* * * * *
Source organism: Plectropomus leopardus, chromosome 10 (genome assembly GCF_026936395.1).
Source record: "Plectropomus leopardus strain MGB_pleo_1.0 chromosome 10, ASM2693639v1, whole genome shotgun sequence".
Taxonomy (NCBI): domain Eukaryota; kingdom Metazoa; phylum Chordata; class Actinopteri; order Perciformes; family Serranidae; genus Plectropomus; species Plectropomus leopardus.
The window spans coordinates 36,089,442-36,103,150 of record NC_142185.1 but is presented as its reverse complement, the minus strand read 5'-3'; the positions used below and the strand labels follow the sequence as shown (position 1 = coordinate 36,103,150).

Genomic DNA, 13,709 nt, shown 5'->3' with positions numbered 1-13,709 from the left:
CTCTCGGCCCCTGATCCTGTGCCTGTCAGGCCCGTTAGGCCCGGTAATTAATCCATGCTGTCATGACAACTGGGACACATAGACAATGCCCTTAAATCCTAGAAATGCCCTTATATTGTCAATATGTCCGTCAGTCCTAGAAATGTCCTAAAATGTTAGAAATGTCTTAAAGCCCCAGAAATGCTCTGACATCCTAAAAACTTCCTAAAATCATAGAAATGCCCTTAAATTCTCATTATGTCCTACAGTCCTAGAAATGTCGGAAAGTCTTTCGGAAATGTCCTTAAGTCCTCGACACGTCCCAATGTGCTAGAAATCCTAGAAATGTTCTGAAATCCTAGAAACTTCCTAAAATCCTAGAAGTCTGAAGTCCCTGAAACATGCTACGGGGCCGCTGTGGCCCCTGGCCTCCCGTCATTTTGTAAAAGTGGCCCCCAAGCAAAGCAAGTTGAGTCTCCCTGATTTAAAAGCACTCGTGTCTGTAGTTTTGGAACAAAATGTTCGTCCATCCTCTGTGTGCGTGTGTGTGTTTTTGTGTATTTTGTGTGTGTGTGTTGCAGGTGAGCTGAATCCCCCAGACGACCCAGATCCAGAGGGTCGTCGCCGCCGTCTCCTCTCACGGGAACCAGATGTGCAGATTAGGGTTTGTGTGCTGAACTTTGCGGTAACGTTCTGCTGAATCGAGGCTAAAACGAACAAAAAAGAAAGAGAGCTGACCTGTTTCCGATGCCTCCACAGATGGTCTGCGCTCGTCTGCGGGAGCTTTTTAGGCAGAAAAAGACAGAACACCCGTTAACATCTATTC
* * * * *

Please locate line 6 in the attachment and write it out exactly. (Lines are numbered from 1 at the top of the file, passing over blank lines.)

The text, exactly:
CTCTCGGCCCCTGATCCTGTGCCTGTCAGGCCCGTTAGGCCCGGTAATTAATCCATGCTGTCATGACAACTGGGACACATAGACAATGCCCTTAAATCCTAGAAATGCCCTTATATTGTCAATATGTCCGTCAGTCCTAGAAATGTCCTAAAATGTTAGAAATGTCTTAAAGCCCCAGAAATGCTCTGACATCCTAAAAACTTCCTAAAATCATAGAAATGCCCTTAAATTCTCATTATGTCCTACAGTCCTAGAAATGTCGGAAAGTCTTTCGGAAATGTCCTTAAGTCCTCGACACGTCCCAATGTGCTAGAAATCCTAGAAATGTTCTGAAATCCTAGAAACTTCCTAAAATCCTAGAAGTCTGAAGTCCCTGAAACATGCTACGGGGCCGCTGTGGCCCCTGGCCTCCCGTCATTTTGTAAAAGTGGCCCCCAAGCAAAGCAAGTTGAGTCTCCCTGATTTAAAAGCACTCGTGTCTGTAGTTTTGGAACAAAATGTTCGTCCATCCTCTGTGTGCGTGTGTGTGTTTTTGTGTATTTTGTGTGTGTGTGTTGCAGGTGAGCTGAATCCCCCAGACGACCCAGATCCAGAGGGTCGTCGCCGCCGTCTCCTCTCACGGGAACCAGATGTGCAGATTAGGGTTTGTGTGCTGAACTTTGCGGTAACGTTCTGCTGAATCGAGGCTAAAACGAACAAAAAAGAAAGAGAGCTGACCTGTTTCCGATGCCTCCACAGATGGTCTGCGCTCGTCTGCGGGAGCTTTTTAGGCAGAAAAAGACAGAACACCCGTTAACATCTATTC